Monday, September 04, 2006

Working on a Piece

I've just started a long essay examining the current furor in the Episcopal Church from the standpoint of insurgency models from Global Guerillas. Plus school starts this week, so I expect the posting to decrease. I may start posting little sneakpeaks of the ecclessial guerilla topic.

If interested in some background on the church controversy.

StandFirm and ACN (Anglican Communion Network) from the "insurgency" viewpoint.

FrJake and Episcopal Majority from the nation-state (The Episcopal Church establishment), traditional power viewpoint.

It's not quite right to simply label these two conservative (the first) and liberal (the second). The traditional conservative response--which was to decry the nomination of openly-gay Bishop Gene Robinson and work within the system (The Windsor Report)--has be outflanked by a further right (a neo-right?) upsurge...what I'm calling the insurgency/guerilla campaign. This group in Global Guerilla style is using web-based networking, swarming techniques, and targeted precision attacks to try to stall the traditional bureaucratic Episcopal Conference (a la US Military/Government) so that it simply can no longer bring "security" and "authority" to the masses, thereby losing legitimacy and collapsing under its own slow-moving inertial weight.


At 6:45 PM, Anonymous Travis said...

Hey Chris,

I was wondering what your view of declining membership in the ECUSA and in 'liberal' denominations is general is? Is this something you see as accelerating or just a temporary swing of the pendulum?


At 9:48 AM, Blogger CJ Smith said...

Good question.

Rick Warren says that what used to be "mainline" is now sideline.

By mainline he means of course the denominations referred to as mainline: Episcopal, Methodist, Presbyterian, Lutheran.

The new mainline is evangelical, Pentecostal, mega-churches, non-de nominatonals. With Southern Baptist straddling the lines (more in the latter category).

In terms of numbers/influence that is certainly true. If we have any sorta of vertical axis to interpretation, then the more depth the less span.

So if we mean by liberal in religious terms: in favor of historical criticism of the Bible and/or acceptance of more progressive-social projects (variously labeled inclusion, liberation) then that liberal will always be less.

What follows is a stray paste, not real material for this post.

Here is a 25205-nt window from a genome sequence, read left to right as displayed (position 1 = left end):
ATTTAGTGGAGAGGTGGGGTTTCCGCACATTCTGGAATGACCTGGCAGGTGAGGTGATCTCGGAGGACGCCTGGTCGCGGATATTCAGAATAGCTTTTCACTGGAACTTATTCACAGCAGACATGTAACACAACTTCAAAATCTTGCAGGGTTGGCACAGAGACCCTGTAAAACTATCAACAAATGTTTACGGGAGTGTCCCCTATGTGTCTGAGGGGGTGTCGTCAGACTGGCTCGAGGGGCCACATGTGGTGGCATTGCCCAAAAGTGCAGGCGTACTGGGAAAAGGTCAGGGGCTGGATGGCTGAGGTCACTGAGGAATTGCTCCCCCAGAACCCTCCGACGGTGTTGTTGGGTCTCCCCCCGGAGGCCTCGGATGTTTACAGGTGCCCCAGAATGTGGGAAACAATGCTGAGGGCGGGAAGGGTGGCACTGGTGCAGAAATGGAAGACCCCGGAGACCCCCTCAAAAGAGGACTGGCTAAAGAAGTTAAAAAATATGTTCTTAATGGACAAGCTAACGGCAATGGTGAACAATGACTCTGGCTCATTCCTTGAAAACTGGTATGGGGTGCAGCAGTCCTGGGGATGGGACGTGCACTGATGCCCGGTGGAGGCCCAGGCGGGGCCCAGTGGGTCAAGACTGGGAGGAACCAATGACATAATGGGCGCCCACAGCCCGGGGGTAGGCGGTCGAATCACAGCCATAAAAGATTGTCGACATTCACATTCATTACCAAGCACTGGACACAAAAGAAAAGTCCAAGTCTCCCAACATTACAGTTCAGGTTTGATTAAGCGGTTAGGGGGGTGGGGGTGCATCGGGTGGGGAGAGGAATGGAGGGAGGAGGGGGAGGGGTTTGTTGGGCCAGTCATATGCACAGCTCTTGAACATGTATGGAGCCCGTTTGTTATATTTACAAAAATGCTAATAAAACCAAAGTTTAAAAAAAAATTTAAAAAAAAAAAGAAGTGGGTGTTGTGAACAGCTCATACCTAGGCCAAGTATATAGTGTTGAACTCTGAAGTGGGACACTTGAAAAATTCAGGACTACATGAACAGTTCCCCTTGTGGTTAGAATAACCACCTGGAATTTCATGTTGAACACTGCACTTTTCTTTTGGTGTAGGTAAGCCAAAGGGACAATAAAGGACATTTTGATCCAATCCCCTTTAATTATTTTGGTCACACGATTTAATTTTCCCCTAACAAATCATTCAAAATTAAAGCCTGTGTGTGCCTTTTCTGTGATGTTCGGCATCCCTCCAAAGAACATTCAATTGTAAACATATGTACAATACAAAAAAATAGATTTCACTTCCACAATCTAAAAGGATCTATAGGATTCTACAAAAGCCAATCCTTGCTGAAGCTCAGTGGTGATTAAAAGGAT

Of course a lot of what goes for liberal is just mush, bad theology, worse liturgy. I could rant about such things from here til doomsday.

An easy sorta critique would be somthing like: if we value inclusion, then what do we do with people once we've all got them together?

Inclusion as means to end: higher communion. Versus end in itself. Inclusion for inclusion's sake. When it goes that route, it is definitely open to charges of ideology, or worldly taint, and all the rest.

Plenty of people make that argument better than me. You can find them easily if you like. Probably already familiar with that particular thread. The only point I would make on it is that generally the people who make that correct criticism are open to all sorts of critcisms themselves.

I'm more interested in building a vision beyond those divides. I don't pretend to know where it will come from, how, what timeframe, what it will even look like in real time. That belongs to God.

But I do feel/intuit that it is to come.

Still the liberal churches, like the liberal political structure, need to return to some backbone. Have some spine. Be open to criticizing themselves.

They have to offer young people something deeply traditional--as in "our tradition"--but not in a way a la conservatives that harkens back to some never existing utopia.

I offer the mystical path as the way forward on that. It is the one thing noticably lacking from both camps in most instances--and when there in the liberal is too watered down (everything is spiritual) and usually lost amidst the new church-building, salvation-making schemes of the new new mainline.

Peace brother.


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